Dandan Ding, Lingyi Kong, Guangyao Chen, Zoe Liu, and Yong Fang, “A Switchable Deep Learning Approach for In-loop Filtering in Video Coding”, IEEE Transactions on Circuits and Systems for Video Technologies (T-CSVT), August 15, 2019.


Deep learning provides great potential for in-loop filtering to improve both coding efficiency and subjective quality in video coding. State-of-the-art work focuses on the network structure design and employs a single powerful network to solve all problems. In contrast, this paper proposes a deep learning-based systematic approach that includes an effective Convolutional Neural Network (CNN) structure, a hierarchical training strategy, and a video codec oriented switchable mechanism. First, we propose a novel CNN structure, i.e., Squeeze- and-Excitation Filtering CNN (SEFCNN), as an optional in-loop filter. To capture the non-linear interaction between channels, the SEFCNN is comprised of two subnets, i.e., Feature EXtracting (FEX) subnet and Feature ENhancing (FEN) subnet. Then, we develop a hierarchical model training strategy to adapt the two subnets to different coding scenarios. For high-rate videos with small artifacts, we train a single global model using the FEX for all types of frames, whereas for low-rate videos with large artifacts, different models are trained using both FEX and FEN for different types of frames. Finally, we propose an adaptive enhancing mechanism that is switchable between the CNN-based and the conventional methods. We selectively apply the CNN model to some frames or some regions in a frame. Experimental results show that the proposed scheme outperforms state-of-the-art work in coding efficiency, while the computational complexity is acceptable after GPU acceleration.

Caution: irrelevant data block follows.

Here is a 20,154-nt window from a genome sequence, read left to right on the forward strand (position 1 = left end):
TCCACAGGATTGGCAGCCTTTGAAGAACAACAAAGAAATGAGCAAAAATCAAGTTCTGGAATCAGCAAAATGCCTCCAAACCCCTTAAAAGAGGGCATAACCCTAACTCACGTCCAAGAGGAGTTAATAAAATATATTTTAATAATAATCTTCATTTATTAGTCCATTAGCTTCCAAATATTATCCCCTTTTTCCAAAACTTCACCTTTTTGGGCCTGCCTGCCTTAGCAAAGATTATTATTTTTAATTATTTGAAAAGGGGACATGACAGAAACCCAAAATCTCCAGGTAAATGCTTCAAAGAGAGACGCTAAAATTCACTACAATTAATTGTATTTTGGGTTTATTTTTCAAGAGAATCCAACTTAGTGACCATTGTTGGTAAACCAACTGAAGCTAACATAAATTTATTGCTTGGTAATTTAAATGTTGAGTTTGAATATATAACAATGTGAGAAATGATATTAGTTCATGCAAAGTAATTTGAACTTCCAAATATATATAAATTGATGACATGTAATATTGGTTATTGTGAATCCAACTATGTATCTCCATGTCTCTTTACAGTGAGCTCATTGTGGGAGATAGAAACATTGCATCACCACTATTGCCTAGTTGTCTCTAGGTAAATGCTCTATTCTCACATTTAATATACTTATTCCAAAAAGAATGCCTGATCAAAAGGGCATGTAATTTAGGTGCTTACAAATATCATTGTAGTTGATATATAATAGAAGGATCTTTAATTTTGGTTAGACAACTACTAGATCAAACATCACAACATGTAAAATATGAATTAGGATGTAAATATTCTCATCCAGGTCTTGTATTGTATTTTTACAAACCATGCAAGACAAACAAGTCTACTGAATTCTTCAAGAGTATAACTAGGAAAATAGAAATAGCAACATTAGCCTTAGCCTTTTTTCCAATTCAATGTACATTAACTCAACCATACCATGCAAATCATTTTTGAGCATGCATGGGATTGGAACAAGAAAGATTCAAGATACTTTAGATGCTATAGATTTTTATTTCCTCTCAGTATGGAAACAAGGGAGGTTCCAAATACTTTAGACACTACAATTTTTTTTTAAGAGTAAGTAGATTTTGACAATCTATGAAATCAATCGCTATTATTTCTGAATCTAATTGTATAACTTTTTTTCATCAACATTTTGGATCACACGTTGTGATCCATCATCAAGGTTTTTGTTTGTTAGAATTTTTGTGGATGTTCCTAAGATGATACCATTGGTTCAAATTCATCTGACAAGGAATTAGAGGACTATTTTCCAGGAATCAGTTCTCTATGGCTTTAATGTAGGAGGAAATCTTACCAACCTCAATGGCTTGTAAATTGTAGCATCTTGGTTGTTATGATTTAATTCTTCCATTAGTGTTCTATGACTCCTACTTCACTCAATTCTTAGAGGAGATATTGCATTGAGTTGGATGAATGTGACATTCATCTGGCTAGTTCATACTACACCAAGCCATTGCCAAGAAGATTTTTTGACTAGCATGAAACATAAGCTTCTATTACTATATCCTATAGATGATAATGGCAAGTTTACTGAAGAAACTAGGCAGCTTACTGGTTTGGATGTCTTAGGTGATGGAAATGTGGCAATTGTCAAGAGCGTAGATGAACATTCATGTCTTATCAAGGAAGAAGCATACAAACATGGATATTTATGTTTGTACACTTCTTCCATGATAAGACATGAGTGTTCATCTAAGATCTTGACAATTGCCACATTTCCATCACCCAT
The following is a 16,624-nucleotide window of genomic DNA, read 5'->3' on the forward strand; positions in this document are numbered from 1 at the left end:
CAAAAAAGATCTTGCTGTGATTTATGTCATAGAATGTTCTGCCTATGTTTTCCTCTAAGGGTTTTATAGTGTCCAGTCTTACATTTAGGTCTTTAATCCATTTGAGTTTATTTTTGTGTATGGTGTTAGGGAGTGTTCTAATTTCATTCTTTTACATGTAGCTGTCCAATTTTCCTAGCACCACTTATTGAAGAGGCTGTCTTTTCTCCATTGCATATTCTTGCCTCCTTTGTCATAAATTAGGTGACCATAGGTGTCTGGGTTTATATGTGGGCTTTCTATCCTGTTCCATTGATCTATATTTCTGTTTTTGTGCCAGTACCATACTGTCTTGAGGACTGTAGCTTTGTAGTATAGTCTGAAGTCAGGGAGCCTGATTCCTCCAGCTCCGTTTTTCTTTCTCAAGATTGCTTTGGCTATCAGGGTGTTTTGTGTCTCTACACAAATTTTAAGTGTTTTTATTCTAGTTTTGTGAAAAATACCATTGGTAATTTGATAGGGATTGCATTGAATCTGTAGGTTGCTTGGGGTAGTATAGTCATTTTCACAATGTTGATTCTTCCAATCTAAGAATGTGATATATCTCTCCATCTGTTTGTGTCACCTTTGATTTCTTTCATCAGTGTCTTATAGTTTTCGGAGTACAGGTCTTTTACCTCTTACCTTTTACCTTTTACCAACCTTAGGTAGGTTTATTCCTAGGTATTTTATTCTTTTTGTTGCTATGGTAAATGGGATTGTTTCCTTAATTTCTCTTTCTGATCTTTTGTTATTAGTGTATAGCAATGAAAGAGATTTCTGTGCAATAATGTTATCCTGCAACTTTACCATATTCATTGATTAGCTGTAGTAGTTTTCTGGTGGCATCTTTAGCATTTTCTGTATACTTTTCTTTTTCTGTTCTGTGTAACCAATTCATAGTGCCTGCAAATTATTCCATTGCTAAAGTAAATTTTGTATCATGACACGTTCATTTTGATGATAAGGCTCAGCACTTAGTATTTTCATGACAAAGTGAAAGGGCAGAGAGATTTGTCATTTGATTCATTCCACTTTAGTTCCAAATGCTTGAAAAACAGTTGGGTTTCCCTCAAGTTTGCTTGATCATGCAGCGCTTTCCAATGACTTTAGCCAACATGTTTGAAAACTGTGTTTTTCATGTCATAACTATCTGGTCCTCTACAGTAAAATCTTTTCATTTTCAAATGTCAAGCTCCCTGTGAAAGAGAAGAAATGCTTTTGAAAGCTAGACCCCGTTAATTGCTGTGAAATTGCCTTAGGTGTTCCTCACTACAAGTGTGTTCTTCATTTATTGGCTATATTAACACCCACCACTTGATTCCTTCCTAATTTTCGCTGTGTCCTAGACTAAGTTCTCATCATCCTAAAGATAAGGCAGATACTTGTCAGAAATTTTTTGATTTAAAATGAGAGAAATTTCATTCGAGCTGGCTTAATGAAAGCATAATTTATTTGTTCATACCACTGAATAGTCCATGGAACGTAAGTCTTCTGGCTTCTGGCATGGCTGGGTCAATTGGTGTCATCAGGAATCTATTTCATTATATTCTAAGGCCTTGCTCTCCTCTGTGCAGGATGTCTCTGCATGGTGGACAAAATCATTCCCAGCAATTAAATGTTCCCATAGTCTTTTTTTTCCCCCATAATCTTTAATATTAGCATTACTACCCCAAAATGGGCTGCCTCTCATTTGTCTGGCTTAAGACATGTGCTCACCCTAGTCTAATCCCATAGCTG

Junchao Tong, Xilin Wu, Dandan Ding, Zheng Zhu, and Zoe Liu, “Learning-Based Multi-Frame Video Quality Enhancement,” in the Proceedings of the IEEE International Conference on Image Processing (ICIP), September 22-25, Taipei, Taiwan.


The convolution neural network (CNN) has shown its great success in video quality enhancement. Existing methods mainly conduct enhancement tasks in the spatial domain, exploring the pixel correlations within one frame. Taking advantage of the similarity across successive frames, this paper develops a learning-based multi-frame approach, with an aim to explore the greatest potential for video quality enhancement leveraging the temporal correlation. First, we apply a learning-based optical flow to compensate for the temporal motion across neighboring frames. Afterward, a deep CNN network, which is structured in an early-fusion manner, is designed to discover the joint spatial-temporal correlations within a video. To ensure the generality of our CNN model, we further propose a robust training strategy. One high- quality frame and one moderate-quality frame are paired to enhance the remaining low-quality frames in between, which considers a trade-off between frame distances and various frame quality. Experimental results demonstrate that our method outperforms state-of-the-art work in objective quality. The code and model of our approach are published in Github (https://github.com/IVC-Projects/LMVE).